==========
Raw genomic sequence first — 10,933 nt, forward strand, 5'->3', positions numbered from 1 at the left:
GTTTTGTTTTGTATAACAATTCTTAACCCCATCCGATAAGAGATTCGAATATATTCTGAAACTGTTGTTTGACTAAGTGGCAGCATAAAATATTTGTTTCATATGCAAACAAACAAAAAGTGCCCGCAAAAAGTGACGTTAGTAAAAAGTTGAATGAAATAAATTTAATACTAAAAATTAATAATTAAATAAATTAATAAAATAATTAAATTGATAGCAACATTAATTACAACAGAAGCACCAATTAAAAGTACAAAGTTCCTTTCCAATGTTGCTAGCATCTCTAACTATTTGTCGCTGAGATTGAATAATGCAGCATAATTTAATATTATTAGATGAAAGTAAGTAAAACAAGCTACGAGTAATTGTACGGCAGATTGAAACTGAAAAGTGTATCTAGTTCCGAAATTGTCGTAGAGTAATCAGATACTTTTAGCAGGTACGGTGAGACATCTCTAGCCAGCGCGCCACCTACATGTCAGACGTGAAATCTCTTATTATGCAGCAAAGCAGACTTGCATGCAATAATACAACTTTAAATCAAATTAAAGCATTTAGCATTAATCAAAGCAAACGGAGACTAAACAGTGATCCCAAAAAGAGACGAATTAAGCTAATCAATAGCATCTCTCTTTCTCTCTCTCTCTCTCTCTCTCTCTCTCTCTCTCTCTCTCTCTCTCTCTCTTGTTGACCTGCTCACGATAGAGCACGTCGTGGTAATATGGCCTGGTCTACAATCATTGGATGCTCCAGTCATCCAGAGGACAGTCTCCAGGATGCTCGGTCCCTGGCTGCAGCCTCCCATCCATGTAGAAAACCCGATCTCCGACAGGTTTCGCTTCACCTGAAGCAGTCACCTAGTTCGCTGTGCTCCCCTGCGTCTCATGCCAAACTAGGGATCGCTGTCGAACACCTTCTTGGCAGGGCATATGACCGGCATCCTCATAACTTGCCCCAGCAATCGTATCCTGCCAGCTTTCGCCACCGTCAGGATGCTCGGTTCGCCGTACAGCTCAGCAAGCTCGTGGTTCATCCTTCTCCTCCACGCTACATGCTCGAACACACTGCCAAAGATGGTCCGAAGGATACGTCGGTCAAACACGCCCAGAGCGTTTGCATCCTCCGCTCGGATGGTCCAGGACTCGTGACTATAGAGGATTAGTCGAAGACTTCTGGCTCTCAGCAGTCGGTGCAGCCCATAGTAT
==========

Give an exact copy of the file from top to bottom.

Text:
Raw genomic sequence first — 10,933 nt, forward strand, 5'->3', positions numbered from 1 at the left:
GTTTTGTTTTGTATAACAATTCTTAACCCCATCCGATAAGAGATTCGAATATATTCTGAAACTGTTGTTTGACTAAGTGGCAGCATAAAATATTTGTTTCATATGCAAACAAACAAAAAGTGCCCGCAAAAAGTGACGTTAGTAAAAAGTTGAATGAAATAAATTTAATACTAAAAATTAATAATTAAATAAATTAATAAAATAATTAAATTGATAGCAACATTAATTACAACAGAAGCACCAATTAAAAGTACAAAGTTCCTTTCCAATGTTGCTAGCATCTCTAACTATTTGTCGCTGAGATTGAATAATGCAGCATAATTTAATATTATTAGATGAAAGTAAGTAAAACAAGCTACGAGTAATTGTACGGCAGATTGAAACTGAAAAGTGTATCTAGTTCCGAAATTGTCGTAGAGTAATCAGATACTTTTAGCAGGTACGGTGAGACATCTCTAGCCAGCGCGCCACCTACATGTCAGACGTGAAATCTCTTATTATGCAGCAAAGCAGACTTGCATGCAATAATACAACTTTAAATCAAATTAAAGCATTTAGCATTAATCAAAGCAAACGGAGACTAAACAGTGATCCCAAAAAGAGACGAATTAAGCTAATCAATAGCATCTCTCTTTCTCTCTCTCTCTCTCTCTCTCTCTCTCTCTCTCTCTCTCTCTCTCTCTCTTGTTGACCTGCTCACGATAGAGCACGTCGTGGTAATATGGCCTGGTCTACAATCATTGGATGCTCCAGTCATCCAGAGGACAGTCTCCAGGATGCTCGGTCCCTGGCTGCAGCCTCCCATCCATGTAGAAAACCCGATCTCCGACAGGTTTCGCTTCACCTGAAGCAGTCACCTAGTTCGCTGTGCTCCCCTGCGTCTCATGCCAAACTAGGGATCGCTGTCGAACACCTTCTTGGCAGGGCATATGACCGGCATCCTCATAACTTGCCCCAGCAATCGTATCCTGCCAGCTTTCGCCACCGTCAGGATGCTCGGTTCGCCGTACAGCTCAGCAAGCTCGTGGTTCATCCTTCTCCTCCACGCTACATGCTCGAACACACTGCCAAAGATGGTCCGAAGGATACGTCGGTCAAACACGCCCAGAGCGTTTGCATCCTCCGCTCGGATGGTCCAGGACTCGTGACTATAGAGGATTAGTCGAAGACTTCTGGCTCTCAGCAGTCGGTGCAGCCCATAGTAT